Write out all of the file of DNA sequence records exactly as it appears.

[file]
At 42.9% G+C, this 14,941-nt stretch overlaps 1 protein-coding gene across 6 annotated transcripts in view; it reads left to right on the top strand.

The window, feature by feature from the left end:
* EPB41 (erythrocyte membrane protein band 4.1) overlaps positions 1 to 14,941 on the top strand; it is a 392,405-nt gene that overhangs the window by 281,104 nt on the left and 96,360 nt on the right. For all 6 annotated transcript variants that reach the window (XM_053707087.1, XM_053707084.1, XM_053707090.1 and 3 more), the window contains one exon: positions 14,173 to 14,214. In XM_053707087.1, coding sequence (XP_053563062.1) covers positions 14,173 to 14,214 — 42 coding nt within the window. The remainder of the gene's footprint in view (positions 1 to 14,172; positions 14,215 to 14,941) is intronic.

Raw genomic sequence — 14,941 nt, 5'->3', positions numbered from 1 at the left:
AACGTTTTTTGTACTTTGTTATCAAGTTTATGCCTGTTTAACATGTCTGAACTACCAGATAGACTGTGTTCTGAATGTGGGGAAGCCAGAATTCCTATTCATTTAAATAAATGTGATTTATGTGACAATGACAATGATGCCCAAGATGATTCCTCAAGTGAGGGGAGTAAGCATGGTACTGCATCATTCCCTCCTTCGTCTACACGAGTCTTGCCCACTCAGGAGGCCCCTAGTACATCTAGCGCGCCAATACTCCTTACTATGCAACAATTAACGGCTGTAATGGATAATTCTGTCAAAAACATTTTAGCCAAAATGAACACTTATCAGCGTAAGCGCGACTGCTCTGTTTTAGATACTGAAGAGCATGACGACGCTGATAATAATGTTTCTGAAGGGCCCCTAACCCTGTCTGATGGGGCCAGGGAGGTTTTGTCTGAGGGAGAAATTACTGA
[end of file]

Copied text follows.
At 42.9% G+C, this 14,941-nt stretch overlaps 1 protein-coding gene across 6 annotated transcripts in view; it reads left to right on the top strand.

The window, feature by feature from the left end:
* EPB41 (erythrocyte membrane protein band 4.1) overlaps positions 1 to 14,941 on the top strand; it is a 392,405-nt gene that overhangs the window by 281,104 nt on the left and 96,360 nt on the right. For all 6 annotated transcript variants that reach the window (XM_053707087.1, XM_053707084.1, XM_053707090.1 and 3 more), the window contains one exon: positions 14,173 to 14,214. In XM_053707087.1, coding sequence (XP_053563062.1) covers positions 14,173 to 14,214 — 42 coding nt within the window. The remainder of the gene's footprint in view (positions 1 to 14,172; positions 14,215 to 14,941) is intronic.

Raw genomic sequence — 14,941 nt, 5'->3', positions numbered from 1 at the left:
AACGTTTTTTGTACTTTGTTATCAAGTTTATGCCTGTTTAACATGTCTGAACTACCAGATAGACTGTGTTCTGAATGTGGGGAAGCCAGAATTCCTATTCATTTAAATAAATGTGATTTATGTGACAATGACAATGATGCCCAAGATGATTCCTCAAGTGAGGGGAGTAAGCATGGTACTGCATCATTCCCTCCTTCGTCTACACGAGTCTTGCCCACTCAGGAGGCCCCTAGTACATCTAGCGCGCCAATACTCCTTACTATGCAACAATTAACGGCTGTAATGGATAATTCTGTCAAAAACATTTTAGCCAAAATGAACACTTATCAGCGTAAGCGCGACTGCTCTGTTTTAGATACTGAAGAGCATGACGACGCTGATAATAATGTTTCTGAAGGGCCCCTAACCCTGTCTGATGGGGCCAGGGAGGTTTTGTCTGAGGGAGAAATTACTGA